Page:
Etiquette & Espionage (Finishing School #1) by Gail Carriger (2013)
I really enjoyed this book. I had to take it back to the library already or I would have included some of the clever lines of text. Rats, I did take a photo of one of my favorite bits of repartee but cannot find it now.
The book has sly, clever bits of dialogue scattered throughout. Since the protagonist is only 14 years old, it gives a nice change from having “love interests” cluttering up a perfectly good story.
A touch of Harry Potter suddenly off to wizard school, in the case a rambunctious young girl goes off to “finishing school” that is more of a spy school and therein lies the fun.
I saw this book in a list of good “steampunk” stories and it fits that genre nicely. Toss in the “you can never miss with vampires and werewolves” elements, and it is a fun world to live in. I will definitely be reading more by this author.
Time’s Up: A Maisie MgGrane Mystery by Janey Mack (2015)
I enjoyed this as a nice read with humor and a good plot for a fun fiction read. It is the first in what will be a series focusing on the single daughter of a pair of cop/lawyer parents with five brothers, also split between cops and lawyers. At least I think five brothers, it was hard to keep track. The first handful of pages grated on me a bit because of excessive analogies, but they smoothed out and were not intrusive as I went on. The series takes place in Chicago.
Creative nonfiction with an emphasis on the creative part is how I would categorize this book.
Arrogance oozes from so many of the commentaries he makes that it is almost embarrassing. Although I do agree that his conviction and length of incarceration in a day half-way house was ridiculous and does smack of a targeted prosecution, the fact that he sees himself as so manly that nobody tried to steal his freaking Rolex even though he was surrounded by “murderers” and “gangbangers” is just one instance of his pridefulness. He seems to take pride in the apparent acceptance and even admiration of himself by this normally threatening group of people.
I learned of a new thing to me: Christian apologetics. Still not entirely clear on this, but it doesn’t seem to bode well for an atheist to be safe in a country of them. He also takes great pride in his many debates against prominent atheists based on his Wikipedia page (one presumes he edits it).
The book is not worth the time to read.
Here is a link to the New York Public Library Quiz on how well you know your banned books. I was shocked that I only got 33% correct, but some wrong answers were because I didn’t release you could pick more than one answer and sometimes pick all. One was a bit of a trick question because they were all banned, but the question was about the most banned or something similar.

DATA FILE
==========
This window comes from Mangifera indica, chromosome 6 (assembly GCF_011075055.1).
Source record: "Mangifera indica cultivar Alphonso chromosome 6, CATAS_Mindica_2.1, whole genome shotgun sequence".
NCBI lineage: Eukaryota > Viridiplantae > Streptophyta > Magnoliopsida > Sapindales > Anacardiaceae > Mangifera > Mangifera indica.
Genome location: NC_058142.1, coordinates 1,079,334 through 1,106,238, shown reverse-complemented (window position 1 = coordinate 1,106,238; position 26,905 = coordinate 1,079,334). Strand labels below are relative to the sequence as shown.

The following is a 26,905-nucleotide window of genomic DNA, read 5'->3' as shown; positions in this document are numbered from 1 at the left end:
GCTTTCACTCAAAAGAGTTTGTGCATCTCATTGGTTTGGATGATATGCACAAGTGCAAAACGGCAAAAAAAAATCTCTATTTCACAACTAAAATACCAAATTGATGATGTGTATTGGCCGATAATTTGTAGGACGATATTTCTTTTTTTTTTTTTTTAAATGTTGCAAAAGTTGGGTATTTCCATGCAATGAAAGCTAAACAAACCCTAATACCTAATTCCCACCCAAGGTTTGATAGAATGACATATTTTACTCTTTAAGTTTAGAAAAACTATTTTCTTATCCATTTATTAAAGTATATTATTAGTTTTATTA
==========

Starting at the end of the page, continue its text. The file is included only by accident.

Goodreads banned nonfiction — I find it interesting that so many people get their knickers in a twist over sexual content in books. It is like having a car and never reading the manual. We all should know how are bodies work on every and any level.
The Martian by Andy Weir, (paperback 2011) and now a movie starring Matt Damon. Since I am coming late to this book, you all probably know the whole story behind it, with him writing it on the web and being discovered and input from others on some technical stuff, etc. so it has a fun backstory too.
I really enjoyed it — even though I expected not to because I generally don’t care for the monologue type dramas. This one was relieved, thankfully, by the externals that were brought in. But it still had me wondering why, when it was just the usual series of man gets in bad situation, FORTUNATELY just happens to have two skill sets needed, botany to grow food and engineering to fix things, and so he proceeds to fix the problems. But since according to traditional storytelling, nothing can go completely smoothly, there must be ”
obstacles to overcome to be truly heroic. The protagonists must always be thwarted in some way, though usually not of their own fault. This was fun because the author made the hero make a rookie mistake with the drill. But at the same time, I, who is the most illiterate person I know about tools, knew enough to see that problem coming. So it did strike me that that one was a bit contrived, but hey he’s stranded on Mars, I’ll give him a break. But yeah, the author uses the injury as the story point, but it never gets referred to again.
But he just carries on lifting rocks with no apparent impediment of a stab wound; I prefer a little more realism. When a pretty boy gets beat up, he should not magically transform to an unmarked face two hours later, nor should he be able to go on to beat the bad guys up with bare hands over and over without breaking something. But that’s just me.